|A message from President Whitfield: |
Welcome back to a new semester and a new year. Like you, I am hopeful for a brighter 2021.
Although we’re still battling the pandemic, I believe we’re closer to the end than the beginning. Still, it’s hard to believe we’re approaching one year since COVID-19 changed all our lives. I am grateful for your willingness to adapt and adjust during these unusual times. Like the 2020 Fall Semester, about 80 percent of the instruction will be remote this spring, and the remainder will be in-person classes following health protocols. We are working closely with the Southern Nevada Health District and the state to coordinate distribution of the COVID-19 vaccine to our campus community.
As you know, last fall I engaged in an extensive listening tour among faculty, staff, students, and community members. It gave me a good sense of how people view UNLV and their perspectives on what the priorities of the university should be. I’ll share more of your feedback from the listening tour — and some of the key strategic initiatives I want UNLV to focus on — during my State of the University address at 2 p.m. Thursday, Jan. 28, which will be streamed on YouTube.
One item that came up in the listening tour was the status of our nickname and mascot. I know there are numerous opinions on both, and I appreciate the passion and interest expressed by members of the university community, as well our alumni, fans, and supporters. Multiple university administrations have debated this issue over the years and wrestled with finding a solution that works for everyone, but that’s not feasible.
Personally, I have always viewed the term “Rebels” as a strong, nationally recognized brand synonymous with UNLV. I believe the word “rebel” represents an attitude or spirit. It captures the essence of an iconic city that is unconventional and celebrates its independence, tenacity, and resiliency. Rebels have a purpose or motivation for a greater cause and are not afraid to take risks to make incredible things happen.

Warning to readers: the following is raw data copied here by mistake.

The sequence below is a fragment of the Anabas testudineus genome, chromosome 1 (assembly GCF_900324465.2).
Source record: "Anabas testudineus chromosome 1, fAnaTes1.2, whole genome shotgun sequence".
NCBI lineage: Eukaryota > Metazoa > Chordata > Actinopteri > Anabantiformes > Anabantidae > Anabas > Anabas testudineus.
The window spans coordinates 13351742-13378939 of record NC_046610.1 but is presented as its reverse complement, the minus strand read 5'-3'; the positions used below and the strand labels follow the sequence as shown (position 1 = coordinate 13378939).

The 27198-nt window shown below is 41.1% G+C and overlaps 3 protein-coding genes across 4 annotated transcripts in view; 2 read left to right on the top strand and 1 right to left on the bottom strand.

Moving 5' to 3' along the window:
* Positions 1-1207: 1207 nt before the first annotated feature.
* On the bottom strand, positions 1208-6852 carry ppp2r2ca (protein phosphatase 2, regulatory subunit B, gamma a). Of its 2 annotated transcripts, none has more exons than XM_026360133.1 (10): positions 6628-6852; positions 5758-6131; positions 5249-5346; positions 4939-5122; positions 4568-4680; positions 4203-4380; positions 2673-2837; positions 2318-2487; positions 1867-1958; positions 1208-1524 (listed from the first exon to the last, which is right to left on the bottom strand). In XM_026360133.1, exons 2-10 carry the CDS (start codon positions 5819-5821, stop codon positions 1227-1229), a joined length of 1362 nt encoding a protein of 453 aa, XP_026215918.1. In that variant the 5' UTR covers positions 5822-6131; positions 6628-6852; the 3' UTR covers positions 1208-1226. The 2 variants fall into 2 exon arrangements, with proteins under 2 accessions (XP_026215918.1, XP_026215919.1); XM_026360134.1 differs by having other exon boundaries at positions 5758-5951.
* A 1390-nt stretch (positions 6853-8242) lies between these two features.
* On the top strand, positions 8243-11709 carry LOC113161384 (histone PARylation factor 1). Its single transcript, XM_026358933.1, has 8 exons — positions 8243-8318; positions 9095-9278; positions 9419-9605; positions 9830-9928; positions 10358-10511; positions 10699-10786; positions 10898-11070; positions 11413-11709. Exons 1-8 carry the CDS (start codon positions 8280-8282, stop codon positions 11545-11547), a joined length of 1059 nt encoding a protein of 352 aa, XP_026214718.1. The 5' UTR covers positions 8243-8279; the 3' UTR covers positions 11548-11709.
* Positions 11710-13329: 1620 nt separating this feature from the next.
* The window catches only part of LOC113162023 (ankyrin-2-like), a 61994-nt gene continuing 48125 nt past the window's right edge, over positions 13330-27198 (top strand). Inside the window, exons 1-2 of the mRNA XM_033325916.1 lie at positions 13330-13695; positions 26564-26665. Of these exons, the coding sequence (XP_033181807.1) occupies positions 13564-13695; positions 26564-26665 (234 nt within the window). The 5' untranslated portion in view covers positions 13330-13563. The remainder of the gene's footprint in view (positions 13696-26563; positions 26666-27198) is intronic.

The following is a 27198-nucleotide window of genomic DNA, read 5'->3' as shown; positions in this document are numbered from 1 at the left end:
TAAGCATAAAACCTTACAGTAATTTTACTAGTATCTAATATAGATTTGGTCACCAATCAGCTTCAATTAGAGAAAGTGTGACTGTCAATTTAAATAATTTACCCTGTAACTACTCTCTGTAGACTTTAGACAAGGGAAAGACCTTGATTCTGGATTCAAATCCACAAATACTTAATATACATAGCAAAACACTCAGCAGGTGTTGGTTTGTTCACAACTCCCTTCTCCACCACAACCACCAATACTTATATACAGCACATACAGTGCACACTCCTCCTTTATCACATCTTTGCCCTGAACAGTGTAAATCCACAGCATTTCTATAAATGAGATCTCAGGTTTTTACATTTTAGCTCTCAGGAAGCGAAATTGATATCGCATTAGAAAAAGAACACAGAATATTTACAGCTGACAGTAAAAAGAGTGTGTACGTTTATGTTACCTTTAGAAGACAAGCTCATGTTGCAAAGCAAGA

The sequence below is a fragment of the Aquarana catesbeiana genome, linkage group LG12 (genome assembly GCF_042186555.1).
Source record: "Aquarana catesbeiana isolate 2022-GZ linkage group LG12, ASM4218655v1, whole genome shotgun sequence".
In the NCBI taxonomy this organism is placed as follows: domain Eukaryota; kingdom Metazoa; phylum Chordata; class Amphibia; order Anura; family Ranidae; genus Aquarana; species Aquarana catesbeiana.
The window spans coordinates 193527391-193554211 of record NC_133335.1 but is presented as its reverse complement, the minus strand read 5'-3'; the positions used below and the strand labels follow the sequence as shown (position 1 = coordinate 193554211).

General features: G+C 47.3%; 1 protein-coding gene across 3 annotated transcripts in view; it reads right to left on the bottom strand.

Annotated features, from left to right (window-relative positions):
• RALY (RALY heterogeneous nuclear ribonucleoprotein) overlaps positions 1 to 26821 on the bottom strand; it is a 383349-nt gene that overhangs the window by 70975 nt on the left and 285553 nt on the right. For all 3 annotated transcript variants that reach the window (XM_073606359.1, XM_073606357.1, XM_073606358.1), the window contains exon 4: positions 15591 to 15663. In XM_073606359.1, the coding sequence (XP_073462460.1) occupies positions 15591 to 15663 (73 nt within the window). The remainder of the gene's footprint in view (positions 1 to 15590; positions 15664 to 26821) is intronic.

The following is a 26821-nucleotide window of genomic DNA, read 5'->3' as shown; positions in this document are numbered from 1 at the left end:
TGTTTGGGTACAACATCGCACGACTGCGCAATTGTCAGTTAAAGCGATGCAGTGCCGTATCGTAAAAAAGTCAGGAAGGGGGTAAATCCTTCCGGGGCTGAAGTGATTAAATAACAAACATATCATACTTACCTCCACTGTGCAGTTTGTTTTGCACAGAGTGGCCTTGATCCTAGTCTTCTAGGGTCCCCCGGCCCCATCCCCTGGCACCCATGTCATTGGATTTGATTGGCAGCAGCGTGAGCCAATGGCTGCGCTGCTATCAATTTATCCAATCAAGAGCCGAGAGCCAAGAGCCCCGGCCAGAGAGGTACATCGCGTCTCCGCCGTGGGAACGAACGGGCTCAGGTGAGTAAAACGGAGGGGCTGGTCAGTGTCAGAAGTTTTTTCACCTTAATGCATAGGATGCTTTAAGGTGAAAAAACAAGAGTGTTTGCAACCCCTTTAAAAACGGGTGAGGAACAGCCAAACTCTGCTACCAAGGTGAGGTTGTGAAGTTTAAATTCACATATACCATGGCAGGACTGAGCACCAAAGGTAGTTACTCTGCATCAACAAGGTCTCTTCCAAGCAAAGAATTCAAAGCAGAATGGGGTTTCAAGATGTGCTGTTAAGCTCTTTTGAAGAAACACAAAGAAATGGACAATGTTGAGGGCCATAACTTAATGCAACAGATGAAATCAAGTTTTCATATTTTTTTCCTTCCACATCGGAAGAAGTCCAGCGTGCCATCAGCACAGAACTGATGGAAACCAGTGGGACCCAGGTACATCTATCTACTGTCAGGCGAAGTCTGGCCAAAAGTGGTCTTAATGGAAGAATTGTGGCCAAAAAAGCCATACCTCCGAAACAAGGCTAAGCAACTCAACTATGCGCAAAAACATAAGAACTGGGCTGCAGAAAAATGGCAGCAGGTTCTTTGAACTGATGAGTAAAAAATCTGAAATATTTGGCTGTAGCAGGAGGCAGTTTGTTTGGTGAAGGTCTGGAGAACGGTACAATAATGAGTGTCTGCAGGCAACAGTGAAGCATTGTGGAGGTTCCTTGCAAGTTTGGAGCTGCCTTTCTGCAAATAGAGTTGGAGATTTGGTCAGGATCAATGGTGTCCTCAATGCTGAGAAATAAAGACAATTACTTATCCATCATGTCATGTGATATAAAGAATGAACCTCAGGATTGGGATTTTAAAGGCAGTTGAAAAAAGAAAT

Our community is regarded worldwide for a rebellious attitude that reflects nonconformity and even defiance at times. That includes the origin of gaming and the evolution of the hospitality industry and its cutting edge innovations. Our largest industry is the economic engine of the state and continues to reinvent itself to deliver a total visitor experience unmatched by any other city. It also has withstood economic downturns — it’s in the midst of one now because of the pandemic — yet each time has emerged stronger.
The same can be said for UNLV. We have pushed boundaries through our history and achieved success when critics said we would fail. In recent years, that has meant establishing the only dental school and law school in the state and launching a medical school that will graduate its inaugural class this May. And, of course, the most recent example was achieving the Carnegie R1 status or “very high” research ranking — the gold standard among higher education institutions — seven years ahead of schedule.These incredible achievements have sprung from audacious goals.
I was drawn to lead this great university because I identified with its spirit, determination, and daring style. Rebels are not afraid to fail and create a new path when one doesn’t exist. For all these reasons and many more, we will continue to be known as “Rebels.”
As it relates to the mascot itself — Hey Reb! — my predecessor, President Marta Meana, essentially addressed this issue late last spring when she had a statue of the mascot removed from the main campus. Since that time, and even before my arrival, the university stopped using the mascot in the traditional areas of student recruitment and athletics. For all intents and purposes, the Hey Reb! mascot has been retired since last spring and there are no plans to bring it back. We also have no current plans to create a new mascot.
UNLV will join the likes of the universities of Illinois, Indiana, Michigan, and Central Michigan that have no mascot. The university also didn’t have a mascot in the mid-1970s. As UNLV continues to rise as a top public research university, we must do so in a way that represents all of our students, staff, faculty, alumni, and supporters.
The Nevada Legislature opens Feb. 1 and I do not envy the difficult task that awaits Governor Sisolak or state legislators. State revenue continues to be well below norms because of the pandemic — a trend since last spring. As you’re aware, UNLV made significant operational and capital budget cuts in the previous and current fiscal years. We’ll do our part again when the new fiscal year begins July 1, and we’ll keep you informed of any changes that result from the 2021 legislative session.
I know everyone wants to return to normal sooner rather than later, but we need to continue to exercise caution and practice preventive measures for the time being. The end of the pandemic is in sight and now is not the time to relent. While it’s still too early to know if we’ll have a traditional commencement in May, or a more traditional fall semester, I remain hopeful. One thing is certain: We’ll need to weather this together throughout the remainder of the academic year.
Thank you for your incredible patience, flexibility, and commitment to a healthy, safe, and inclusive university.